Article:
Bed bugs continue to thrive, especially in the Midwest

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Greg Baumann
Greg Baumann

If you're a Chicago Cubs or Bears fan, you know how hard championships are to come by. Then again, there is one title that Chicago has held now for back-to-back years.

Unfortunately, it's a top spot no city wants to hold.

For the second-straight year, Chicago finds itself No. 1 in Orkin's rankings of the top bed bug infested U.S. cities, ranked in order by the number of bed bug treatments performed by Orkin. Los Angeles was second, followed by Columbus, Ohio, Detroit and Cincinnati.

Overall, bed bugs are on the rise across the nation. In fact, at Orkin we saw our bed bug treatments up 20 percent from 2012 to 2013 – by the way, the 2012 number was a third more than the number of treatments in 2011.

In the South, two major cities had the biggest jumps on the list from 2012 to 2013 – Nashville moved up 17 spots while Charlotte climbed 18 spots. Other cities that made notable leaps up the list include Champaign/Springfield, Ill., Pittsburgh and Greenville/Spartanburg/Asheville in the Carolinas.

After surveying the entire country, we found that bed bugs are certainly active in the Midwest and East Coast, but why this is the case is a mystery. Colder temperatures may play a role, and some scientists believe core temperatures and humidity levels inside buildings are also a factor.

Nevertheless, there is no hard scientific answer as to why bed bug populations are significantly higher in certain areas. The good news: We are learning more and more about these resurgent bloodsuckers.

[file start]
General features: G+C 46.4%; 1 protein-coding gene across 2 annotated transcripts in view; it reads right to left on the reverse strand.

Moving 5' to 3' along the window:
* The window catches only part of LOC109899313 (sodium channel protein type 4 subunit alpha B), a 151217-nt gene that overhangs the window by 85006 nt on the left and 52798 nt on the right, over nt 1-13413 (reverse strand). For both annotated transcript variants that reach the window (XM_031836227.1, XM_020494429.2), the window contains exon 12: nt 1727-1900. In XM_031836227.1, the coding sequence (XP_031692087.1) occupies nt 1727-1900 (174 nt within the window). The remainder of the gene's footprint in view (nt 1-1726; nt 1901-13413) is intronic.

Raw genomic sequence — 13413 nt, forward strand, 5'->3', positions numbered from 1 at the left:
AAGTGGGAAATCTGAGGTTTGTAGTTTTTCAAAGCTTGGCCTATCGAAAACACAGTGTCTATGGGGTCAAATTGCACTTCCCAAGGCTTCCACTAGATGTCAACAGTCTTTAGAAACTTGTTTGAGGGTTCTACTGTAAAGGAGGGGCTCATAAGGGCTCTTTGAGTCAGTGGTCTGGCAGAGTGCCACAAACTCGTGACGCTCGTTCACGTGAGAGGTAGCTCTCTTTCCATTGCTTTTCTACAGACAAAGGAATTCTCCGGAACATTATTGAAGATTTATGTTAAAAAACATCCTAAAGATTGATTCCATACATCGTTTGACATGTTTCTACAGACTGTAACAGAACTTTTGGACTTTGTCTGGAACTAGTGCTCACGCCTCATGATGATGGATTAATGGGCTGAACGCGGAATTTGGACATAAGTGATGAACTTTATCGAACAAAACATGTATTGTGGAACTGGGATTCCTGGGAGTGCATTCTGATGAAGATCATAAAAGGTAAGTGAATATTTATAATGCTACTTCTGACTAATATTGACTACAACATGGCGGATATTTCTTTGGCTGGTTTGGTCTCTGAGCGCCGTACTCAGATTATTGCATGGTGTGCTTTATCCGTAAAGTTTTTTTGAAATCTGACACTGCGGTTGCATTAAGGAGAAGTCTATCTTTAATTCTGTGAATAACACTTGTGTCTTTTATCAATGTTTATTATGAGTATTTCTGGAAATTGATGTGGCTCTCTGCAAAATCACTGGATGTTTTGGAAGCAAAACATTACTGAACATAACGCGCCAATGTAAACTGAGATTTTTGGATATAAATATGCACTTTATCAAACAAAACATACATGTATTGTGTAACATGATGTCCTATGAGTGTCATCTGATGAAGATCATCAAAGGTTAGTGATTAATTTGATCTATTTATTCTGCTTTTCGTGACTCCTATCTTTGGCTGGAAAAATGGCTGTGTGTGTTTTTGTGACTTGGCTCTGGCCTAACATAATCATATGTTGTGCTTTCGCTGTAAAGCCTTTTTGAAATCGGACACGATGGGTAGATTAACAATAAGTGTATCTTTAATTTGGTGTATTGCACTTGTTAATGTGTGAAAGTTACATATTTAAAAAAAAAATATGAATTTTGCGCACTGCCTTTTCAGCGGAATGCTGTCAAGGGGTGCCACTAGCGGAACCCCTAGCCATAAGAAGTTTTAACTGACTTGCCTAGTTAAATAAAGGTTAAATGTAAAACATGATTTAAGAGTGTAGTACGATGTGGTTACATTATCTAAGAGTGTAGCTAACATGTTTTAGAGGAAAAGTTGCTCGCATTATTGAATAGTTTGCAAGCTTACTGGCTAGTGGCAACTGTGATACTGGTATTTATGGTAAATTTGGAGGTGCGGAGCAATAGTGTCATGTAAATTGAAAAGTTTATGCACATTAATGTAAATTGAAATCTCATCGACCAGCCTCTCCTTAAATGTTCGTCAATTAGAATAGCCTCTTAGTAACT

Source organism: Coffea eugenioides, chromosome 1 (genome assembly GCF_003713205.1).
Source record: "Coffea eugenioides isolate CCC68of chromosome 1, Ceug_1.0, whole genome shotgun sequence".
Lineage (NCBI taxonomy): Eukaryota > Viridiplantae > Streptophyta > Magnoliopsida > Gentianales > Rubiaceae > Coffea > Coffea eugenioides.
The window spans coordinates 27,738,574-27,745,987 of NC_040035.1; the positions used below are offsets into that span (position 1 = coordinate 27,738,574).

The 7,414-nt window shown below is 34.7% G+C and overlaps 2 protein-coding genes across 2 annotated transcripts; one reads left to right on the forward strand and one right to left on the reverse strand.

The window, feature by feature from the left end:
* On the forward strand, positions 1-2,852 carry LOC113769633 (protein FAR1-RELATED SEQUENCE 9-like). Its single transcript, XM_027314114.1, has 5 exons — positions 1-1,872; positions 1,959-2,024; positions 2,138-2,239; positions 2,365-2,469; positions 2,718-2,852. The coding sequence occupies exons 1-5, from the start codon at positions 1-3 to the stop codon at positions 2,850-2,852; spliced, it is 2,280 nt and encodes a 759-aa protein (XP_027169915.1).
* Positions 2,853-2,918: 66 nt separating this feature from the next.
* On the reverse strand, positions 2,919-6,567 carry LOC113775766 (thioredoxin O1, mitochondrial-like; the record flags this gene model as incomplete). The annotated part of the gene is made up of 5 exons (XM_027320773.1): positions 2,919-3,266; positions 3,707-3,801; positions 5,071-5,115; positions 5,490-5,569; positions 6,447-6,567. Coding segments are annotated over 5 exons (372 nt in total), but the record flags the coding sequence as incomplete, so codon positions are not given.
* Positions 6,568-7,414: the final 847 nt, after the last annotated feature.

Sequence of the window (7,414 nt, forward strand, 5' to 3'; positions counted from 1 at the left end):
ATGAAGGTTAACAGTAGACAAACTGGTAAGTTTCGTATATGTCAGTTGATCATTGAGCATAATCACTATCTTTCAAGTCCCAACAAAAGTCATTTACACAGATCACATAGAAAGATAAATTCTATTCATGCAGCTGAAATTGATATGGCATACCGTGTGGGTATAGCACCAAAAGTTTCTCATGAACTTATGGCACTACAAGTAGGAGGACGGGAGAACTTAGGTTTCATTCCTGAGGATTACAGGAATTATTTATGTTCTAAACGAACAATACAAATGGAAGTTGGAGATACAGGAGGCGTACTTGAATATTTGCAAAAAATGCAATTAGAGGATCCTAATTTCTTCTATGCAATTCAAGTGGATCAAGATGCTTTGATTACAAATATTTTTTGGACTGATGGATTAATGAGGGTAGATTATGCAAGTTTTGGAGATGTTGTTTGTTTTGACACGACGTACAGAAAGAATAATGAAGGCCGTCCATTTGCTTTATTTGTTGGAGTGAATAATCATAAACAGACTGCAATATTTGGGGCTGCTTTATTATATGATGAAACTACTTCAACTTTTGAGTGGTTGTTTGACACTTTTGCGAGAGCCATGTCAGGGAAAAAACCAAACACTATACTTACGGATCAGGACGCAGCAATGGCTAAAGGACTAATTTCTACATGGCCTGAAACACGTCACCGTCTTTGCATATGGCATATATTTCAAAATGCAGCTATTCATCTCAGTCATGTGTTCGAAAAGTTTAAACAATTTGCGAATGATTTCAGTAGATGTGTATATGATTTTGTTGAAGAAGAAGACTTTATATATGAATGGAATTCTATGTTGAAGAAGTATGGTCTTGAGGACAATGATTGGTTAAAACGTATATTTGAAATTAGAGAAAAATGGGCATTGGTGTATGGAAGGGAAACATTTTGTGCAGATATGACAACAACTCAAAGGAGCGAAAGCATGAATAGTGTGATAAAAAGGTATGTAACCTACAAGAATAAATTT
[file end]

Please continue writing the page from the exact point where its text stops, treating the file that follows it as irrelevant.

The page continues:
Like many crawling pests, they are nocturnal, prolific breeders that can spread quickly through a healthcare (or any other) facility. They can also travel along with humans to new places – employees and patients who have bed bugs at home can unknowingly bring them inside your facility on bags and luggage or even on their person.

But unlike other insects including flies and roaches, which are attracted to and thrive in dirty places, bed bugs can overrun facilities with even the most stringent sanitation practices. Bed bugs seeking a blood meal are only attracted to one thing: their human hosts. They come out of hiding at night and then disappear into cracks and crevices, behind picture frames, bed frames, baseboards and other areas during the day.

Should bed bugs show up in your facility, treating them can be a real challenge. It's best to be vigilant in monitoring for activity and to partner with an experienced and knowledgeable pest management professional to select the appropriate treatment options, should an infestation arise.

The Centers for Disease Control and the Environmental Protection Agency recommend an Integrated Pest Management (IPM) plan to help treat and prevent bed bugs. If you haven't already done so, talk with your pest management provider about implementing a proactive monitoring program and putting together an appropriate action plan to respond to any bed bug sightings.

While treating a bed bug problem can be costly, the damage these pests can do – disturbing patients, causing complaints and damaging your reputation – can cost your facility even more in the long run. Work with a pest management professional to proactively monitor for and treat bed bugs in order to quickly and efficiently resolve any issues and decrease the chances of experiencing a severe infestation.

Greg Baumann is Vice President of Training and Technical Services for Orkin.  A degreed chemist and licensed pest management professional, his global pest management experience spans 30 years.  For more information, e-mail gbaumann@orkin.com or visit www.orkincommercial.com. 

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